Damage by fraying mostly on soft young trees, shrubs and branches; by stripping off the velvet from the antlers the bark is torn into shreds and stripes. The damage varies from single cracks to totally girdled stems. Lateral branches and twigs are mostly pitched and torn off. As a consequence of girdling the plant parts above dry out or, if girdling is not a complete one, the parts above become stunted. Beating occurs during the rutting season of deer as an abreaction of aggression and varies from splitting the bark of older trees to complete destruction of younger plants. Roe deer, but also Chamois beats onto young trees and shrubs in order to put an optical mark in addition to the olfactory one (from special glads)
Affected tree species
All tree species;
Since beating is an optical signal, the rarer species are selected, which are often deadly affected; if not killed, they suffer from an intense weakening, thus leading to a disadvantage regarding their competition with other plant species. The main forest damage is not only the loss of the individuum, but the change of the species composition in the stand (loss of diversity). Surviving trees often show stem deformations and the numerous wounds are places for entry of secondary damaging agents. In addition to growth loss this causes a loss in timber quality.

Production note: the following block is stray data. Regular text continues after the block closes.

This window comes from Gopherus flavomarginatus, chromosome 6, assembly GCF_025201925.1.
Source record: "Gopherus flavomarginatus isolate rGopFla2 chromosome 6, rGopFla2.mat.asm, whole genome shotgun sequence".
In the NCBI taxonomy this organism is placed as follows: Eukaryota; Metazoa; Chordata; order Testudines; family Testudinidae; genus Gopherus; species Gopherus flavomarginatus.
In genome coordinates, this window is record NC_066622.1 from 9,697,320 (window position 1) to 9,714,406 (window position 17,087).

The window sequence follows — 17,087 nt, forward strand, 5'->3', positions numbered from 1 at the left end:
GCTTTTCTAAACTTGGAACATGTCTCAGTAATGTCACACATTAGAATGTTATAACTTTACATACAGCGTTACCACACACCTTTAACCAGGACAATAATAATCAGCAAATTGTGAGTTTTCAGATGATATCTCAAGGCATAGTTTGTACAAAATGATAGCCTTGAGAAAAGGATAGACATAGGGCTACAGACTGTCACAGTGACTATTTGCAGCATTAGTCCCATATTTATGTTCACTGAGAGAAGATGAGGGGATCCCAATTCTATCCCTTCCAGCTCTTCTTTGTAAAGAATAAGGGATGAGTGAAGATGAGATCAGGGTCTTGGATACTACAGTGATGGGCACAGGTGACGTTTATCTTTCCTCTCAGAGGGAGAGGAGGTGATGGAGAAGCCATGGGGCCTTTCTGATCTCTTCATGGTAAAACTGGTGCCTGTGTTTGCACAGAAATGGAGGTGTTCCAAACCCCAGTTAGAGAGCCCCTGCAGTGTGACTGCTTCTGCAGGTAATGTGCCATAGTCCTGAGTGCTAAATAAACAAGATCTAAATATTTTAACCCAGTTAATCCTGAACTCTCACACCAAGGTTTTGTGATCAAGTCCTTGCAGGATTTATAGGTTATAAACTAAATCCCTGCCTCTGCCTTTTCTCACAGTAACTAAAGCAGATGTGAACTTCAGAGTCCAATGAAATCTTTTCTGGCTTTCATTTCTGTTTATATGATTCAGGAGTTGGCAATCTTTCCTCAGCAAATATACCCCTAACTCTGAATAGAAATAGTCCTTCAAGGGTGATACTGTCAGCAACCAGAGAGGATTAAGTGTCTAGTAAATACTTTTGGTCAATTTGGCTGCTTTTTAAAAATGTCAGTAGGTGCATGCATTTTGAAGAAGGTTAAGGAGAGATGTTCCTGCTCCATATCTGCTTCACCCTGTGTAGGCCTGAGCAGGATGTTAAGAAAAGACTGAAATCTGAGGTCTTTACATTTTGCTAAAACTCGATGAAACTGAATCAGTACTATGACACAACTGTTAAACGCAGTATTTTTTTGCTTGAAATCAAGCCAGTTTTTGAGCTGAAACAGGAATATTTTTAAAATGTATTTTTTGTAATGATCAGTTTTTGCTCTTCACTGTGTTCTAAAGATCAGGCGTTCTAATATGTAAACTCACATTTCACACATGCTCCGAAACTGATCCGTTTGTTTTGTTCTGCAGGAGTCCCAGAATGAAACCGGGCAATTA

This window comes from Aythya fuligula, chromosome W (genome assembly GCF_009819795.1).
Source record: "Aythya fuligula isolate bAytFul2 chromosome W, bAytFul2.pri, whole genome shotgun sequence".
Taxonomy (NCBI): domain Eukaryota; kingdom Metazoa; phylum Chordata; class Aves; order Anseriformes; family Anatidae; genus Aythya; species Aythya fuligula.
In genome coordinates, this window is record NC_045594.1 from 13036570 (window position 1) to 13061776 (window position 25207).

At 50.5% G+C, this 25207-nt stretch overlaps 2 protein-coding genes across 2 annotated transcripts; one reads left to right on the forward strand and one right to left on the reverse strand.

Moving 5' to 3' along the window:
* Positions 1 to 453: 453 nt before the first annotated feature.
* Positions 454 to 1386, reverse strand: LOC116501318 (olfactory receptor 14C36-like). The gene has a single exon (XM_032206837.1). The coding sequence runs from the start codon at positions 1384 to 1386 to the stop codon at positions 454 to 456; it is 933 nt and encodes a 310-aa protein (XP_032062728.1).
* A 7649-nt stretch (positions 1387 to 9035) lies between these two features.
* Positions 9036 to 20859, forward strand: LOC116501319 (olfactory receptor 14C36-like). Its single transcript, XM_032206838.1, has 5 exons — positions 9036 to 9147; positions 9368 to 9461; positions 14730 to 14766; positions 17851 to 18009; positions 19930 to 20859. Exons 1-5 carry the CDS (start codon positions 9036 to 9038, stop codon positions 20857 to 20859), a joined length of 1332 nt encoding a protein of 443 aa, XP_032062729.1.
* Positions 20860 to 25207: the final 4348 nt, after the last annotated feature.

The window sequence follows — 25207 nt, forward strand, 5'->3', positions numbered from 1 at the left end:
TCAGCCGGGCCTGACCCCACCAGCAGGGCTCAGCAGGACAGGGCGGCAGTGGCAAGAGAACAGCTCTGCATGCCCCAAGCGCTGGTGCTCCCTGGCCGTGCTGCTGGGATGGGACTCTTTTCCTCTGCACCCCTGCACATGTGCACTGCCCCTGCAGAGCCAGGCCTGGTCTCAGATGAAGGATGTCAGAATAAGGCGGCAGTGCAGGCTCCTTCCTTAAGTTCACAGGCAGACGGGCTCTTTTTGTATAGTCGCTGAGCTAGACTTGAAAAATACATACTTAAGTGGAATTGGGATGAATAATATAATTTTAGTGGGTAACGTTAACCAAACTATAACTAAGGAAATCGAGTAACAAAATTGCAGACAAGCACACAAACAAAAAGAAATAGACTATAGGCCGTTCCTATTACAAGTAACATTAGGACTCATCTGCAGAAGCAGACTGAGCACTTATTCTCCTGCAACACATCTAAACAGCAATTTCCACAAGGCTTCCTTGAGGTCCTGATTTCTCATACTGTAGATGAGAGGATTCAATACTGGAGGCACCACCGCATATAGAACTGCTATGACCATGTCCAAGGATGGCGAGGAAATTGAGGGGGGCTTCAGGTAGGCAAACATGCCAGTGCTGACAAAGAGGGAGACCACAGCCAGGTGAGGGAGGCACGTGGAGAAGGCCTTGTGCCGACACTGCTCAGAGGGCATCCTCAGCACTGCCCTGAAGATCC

Curative measures Biological measures: damaged trees should remain in the stand (otherwise new individua are seleted and found by the deer). Hunting should be intensified in certain areas (hunting on the spot). As an integrated measure: protection of certain tree species by dense planting of species of lower value around them. Mechanical measure: protection of single plants by protection tubes, webs or grates or Monosäulen or wire-baskets. Large scale protection by fencing whole afforestation. Chemical control: application (painting or spraying) of protectives (see official register of Plant Protection). Olfactory repellents have mostly turned out to be effectless for a long-time protection.